"There is no question that the new Titan will turn heads, and with the available Cummins 5-litre V8 Turbo Diesel we expect to win new fans and attract buyers looking for this unique configuration," he said.

Caldwell said the announcement is a testament to the company's determination and commitment to innovation. Cummins first announced it was building a light duty diesel engine at CEP in 2006 but a global economic downturn delayed the project. This oblique reference to the past is perhaps the only clue that points to the huge delay in Cummins adopting CGI technology for front-line production diesel engines.

Caldwell however made specific mention of the fact that it has been the CGI technology that has played such a major part in the company’s ability to create such its “innovative and lightweight design”.

The Brazilian foundry Tupy SA in Joinville has also played an important part in the design and development of the new V8. Tupy also supplies the 6.7-litre V8 CGI block for Ford's Scorpion F-Series pick-up truck engine made at the company's Chihuahua Engine Plant in mexico. Ford has long been a champion of CGI vee diesel engines.

Caldwell said the V8 team had continued to make “refinements” to the engine during the downturn, and then incorporated specific customer needs once an agreement had been reached with Nissan.

The engine meets the latest emissions regulations, drawing on the best of innovation at Cummins, including turbo technology, filters from the company's filtration business, Selective Catalytic Reduction (SCR) technology from Cummins Emission Solutions and more.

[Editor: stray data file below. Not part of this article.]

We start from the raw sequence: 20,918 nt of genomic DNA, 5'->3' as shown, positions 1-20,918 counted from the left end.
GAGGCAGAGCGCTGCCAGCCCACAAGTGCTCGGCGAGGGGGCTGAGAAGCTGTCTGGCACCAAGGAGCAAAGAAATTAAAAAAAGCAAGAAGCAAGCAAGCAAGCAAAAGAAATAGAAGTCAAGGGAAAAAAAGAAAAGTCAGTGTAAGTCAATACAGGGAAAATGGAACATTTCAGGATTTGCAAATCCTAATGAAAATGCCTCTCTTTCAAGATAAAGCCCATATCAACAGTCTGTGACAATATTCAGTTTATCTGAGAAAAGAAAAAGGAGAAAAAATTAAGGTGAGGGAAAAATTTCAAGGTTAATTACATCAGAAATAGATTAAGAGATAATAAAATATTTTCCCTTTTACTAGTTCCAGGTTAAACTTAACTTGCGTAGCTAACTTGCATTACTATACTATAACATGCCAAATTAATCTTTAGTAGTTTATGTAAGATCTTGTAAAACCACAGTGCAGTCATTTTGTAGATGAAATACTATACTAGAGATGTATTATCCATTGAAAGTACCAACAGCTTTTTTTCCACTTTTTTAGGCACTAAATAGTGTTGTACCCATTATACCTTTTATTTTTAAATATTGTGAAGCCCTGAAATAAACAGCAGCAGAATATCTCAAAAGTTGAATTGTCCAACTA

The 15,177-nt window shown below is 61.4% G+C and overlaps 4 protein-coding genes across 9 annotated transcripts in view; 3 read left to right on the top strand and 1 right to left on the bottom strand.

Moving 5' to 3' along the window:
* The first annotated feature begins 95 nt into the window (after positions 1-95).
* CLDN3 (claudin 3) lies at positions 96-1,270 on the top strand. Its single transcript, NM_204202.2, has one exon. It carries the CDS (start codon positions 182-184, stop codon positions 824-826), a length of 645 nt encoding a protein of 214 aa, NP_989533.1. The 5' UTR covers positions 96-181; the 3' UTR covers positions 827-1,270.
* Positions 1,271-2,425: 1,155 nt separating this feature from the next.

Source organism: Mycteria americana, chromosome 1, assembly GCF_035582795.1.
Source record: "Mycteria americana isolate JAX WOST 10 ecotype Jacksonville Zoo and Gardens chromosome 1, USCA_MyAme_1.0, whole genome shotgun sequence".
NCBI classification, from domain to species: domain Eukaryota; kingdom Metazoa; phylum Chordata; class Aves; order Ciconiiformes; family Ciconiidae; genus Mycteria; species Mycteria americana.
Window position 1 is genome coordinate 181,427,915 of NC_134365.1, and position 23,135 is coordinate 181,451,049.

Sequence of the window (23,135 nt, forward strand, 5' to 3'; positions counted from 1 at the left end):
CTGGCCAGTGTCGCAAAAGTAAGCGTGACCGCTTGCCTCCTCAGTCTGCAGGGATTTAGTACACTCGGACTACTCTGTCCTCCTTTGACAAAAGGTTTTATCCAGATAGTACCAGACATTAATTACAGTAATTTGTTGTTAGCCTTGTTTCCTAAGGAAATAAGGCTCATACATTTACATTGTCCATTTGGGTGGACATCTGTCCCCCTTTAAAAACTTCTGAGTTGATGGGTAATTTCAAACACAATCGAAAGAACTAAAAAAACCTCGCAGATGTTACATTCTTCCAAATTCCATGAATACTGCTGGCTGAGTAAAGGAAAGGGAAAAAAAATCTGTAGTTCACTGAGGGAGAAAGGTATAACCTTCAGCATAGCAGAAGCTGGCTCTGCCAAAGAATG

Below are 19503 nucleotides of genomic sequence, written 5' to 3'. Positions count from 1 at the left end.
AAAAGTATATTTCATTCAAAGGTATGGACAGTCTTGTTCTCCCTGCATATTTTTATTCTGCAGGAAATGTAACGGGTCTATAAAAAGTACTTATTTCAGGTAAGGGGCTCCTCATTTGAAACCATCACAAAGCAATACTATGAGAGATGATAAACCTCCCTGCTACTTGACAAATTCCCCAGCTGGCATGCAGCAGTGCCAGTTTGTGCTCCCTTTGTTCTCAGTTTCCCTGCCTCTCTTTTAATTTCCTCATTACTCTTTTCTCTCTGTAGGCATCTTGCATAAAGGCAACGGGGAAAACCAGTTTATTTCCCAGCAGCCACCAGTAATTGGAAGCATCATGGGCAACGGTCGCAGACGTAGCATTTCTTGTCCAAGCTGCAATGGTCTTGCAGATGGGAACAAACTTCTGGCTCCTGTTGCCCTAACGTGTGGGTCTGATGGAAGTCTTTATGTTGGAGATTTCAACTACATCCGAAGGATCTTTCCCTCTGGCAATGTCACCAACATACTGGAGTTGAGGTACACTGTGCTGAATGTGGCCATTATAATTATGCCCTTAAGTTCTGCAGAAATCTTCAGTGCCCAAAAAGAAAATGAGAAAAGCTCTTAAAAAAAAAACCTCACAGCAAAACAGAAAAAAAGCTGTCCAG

In addition to its partnership with Nissan, Cummins is developing a version of the V8 Turbo Diesel for commercial vehicle customers. This could pave the way for applications of the V8 engine in mobile homes, school buses, urban buses and shuttles, and fire and emergency vehicles where at present the ISL9 and the ISL6.7 engines are being used.

With more than 300bhp (225kW) and approximately 550lbft (750Nm) of torque, the 5-litre V8 diesel will provide approximately 25% more pulling power than the current petrol-engined light duty pick-ups in the US market.

Such power and torque figures match the corresponding low-end numbers of the Cummins ISL9 and ISL6.7 engines. The ISL9 can reach 1,250lbft torque while the ISL6.7 nudges 750lbft. Engine power outputs are 260-380bhp and 200-320bhp respectively.   

Although, focused initially on the North American market, Cummins engineers and sales staff will later no doubt be anxious to widen their horizons, paving the way for applications outside the region.

Cummins may then extend the CGI design technology to other engines in the company’s portfolio as emissions and market considerations demand.

Certainly, this first application of the V8 in the Nissan Titan will provide Cummins with valuable first-hand experience not only of day-to-day machining and manufacture of CGI diesel engines but also feed-back from on-highway users and servicing and repair shops.

Cummins said with the V8 programme it is planning to add to its 300 person workforce over the next several years and at maturity expects to employ approximately 800 workers. Exact details on hiring, if they have been established, are not yet being made available,  although the company is asking prospective hirees to come forward if they are interested in working for the company on this project.

The CEP dates back to the 1920s. It was built originally around a two-story Civil War era house purchased by Cummins co-founders Clessie Cummins and W.G. Irwin. See also

Meanwhile, on 15 August Cummins celebrated the production of the 1.5 millionth engine at its Jamestown Engine Plant (JEP) in Jamestown, New York.

The Jamestown plant, established in 1974, is one of the top five heavy-duty diesel engine producers worldwide with production in recent years typically exceeding 100,000 engines annually.

JEP also remains one of the company's largest manufacturing facilities, as it accounts for 12 per cent of Cummins total engine production in 2012.